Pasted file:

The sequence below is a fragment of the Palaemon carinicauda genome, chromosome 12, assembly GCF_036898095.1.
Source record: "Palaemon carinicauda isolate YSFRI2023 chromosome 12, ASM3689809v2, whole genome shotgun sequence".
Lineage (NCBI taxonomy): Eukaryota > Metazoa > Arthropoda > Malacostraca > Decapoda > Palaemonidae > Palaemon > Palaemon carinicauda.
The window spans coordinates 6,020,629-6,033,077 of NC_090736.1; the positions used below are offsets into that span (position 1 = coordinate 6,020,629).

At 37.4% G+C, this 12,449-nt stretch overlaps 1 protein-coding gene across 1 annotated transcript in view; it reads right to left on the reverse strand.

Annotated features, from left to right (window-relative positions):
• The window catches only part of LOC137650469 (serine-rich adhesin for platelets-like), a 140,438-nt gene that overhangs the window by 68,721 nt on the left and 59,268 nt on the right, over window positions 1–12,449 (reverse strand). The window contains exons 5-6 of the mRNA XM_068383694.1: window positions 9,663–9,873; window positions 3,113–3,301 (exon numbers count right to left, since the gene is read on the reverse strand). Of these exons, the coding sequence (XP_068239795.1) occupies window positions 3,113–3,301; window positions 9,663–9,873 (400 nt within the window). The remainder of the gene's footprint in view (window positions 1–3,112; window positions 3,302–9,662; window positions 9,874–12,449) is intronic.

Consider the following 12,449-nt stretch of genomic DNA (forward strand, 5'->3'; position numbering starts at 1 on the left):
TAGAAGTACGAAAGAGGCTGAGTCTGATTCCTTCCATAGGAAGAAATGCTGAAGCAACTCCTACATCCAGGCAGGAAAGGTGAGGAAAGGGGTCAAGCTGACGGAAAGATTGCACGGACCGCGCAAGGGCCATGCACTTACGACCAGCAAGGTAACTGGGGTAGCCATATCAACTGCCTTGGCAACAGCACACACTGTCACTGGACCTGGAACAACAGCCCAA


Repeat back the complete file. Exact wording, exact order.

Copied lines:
The sequence below is a fragment of the Palaemon carinicauda genome, chromosome 12, assembly GCF_036898095.1.
Source record: "Palaemon carinicauda isolate YSFRI2023 chromosome 12, ASM3689809v2, whole genome shotgun sequence".
Lineage (NCBI taxonomy): Eukaryota > Metazoa > Arthropoda > Malacostraca > Decapoda > Palaemonidae > Palaemon > Palaemon carinicauda.
The window spans coordinates 6,020,629-6,033,077 of NC_090736.1; the positions used below are offsets into that span (position 1 = coordinate 6,020,629).

At 37.4% G+C, this 12,449-nt stretch overlaps 1 protein-coding gene across 1 annotated transcript in view; it reads right to left on the reverse strand.

Annotated features, from left to right (window-relative positions):
• The window catches only part of LOC137650469 (serine-rich adhesin for platelets-like), a 140,438-nt gene that overhangs the window by 68,721 nt on the left and 59,268 nt on the right, over window positions 1–12,449 (reverse strand). The window contains exons 5-6 of the mRNA XM_068383694.1: window positions 9,663–9,873; window positions 3,113–3,301 (exon numbers count right to left, since the gene is read on the reverse strand). Of these exons, the coding sequence (XP_068239795.1) occupies window positions 3,113–3,301; window positions 9,663–9,873 (400 nt within the window). The remainder of the gene's footprint in view (window positions 1–3,112; window positions 3,302–9,662; window positions 9,874–12,449) is intronic.

Consider the following 12,449-nt stretch of genomic DNA (forward strand, 5'->3'; position numbering starts at 1 on the left):
TAGAAGTACGAAAGAGGCTGAGTCTGATTCCTTCCATAGGAAGAAATGCTGAAGCAACTCCTACATCCAGGCAGGAAAGGTGAGGAAAGGGGTCAAGCTGACGGAAAGATTGCACGGACCGCGCAAGGGCCATGCACTTACGACCAGCAAGGTAACTGGGGTAGCCATATCAACTGCCTTGGCAACAGCACACACTGTCACTGGACCTGGAACAACAGCCCAA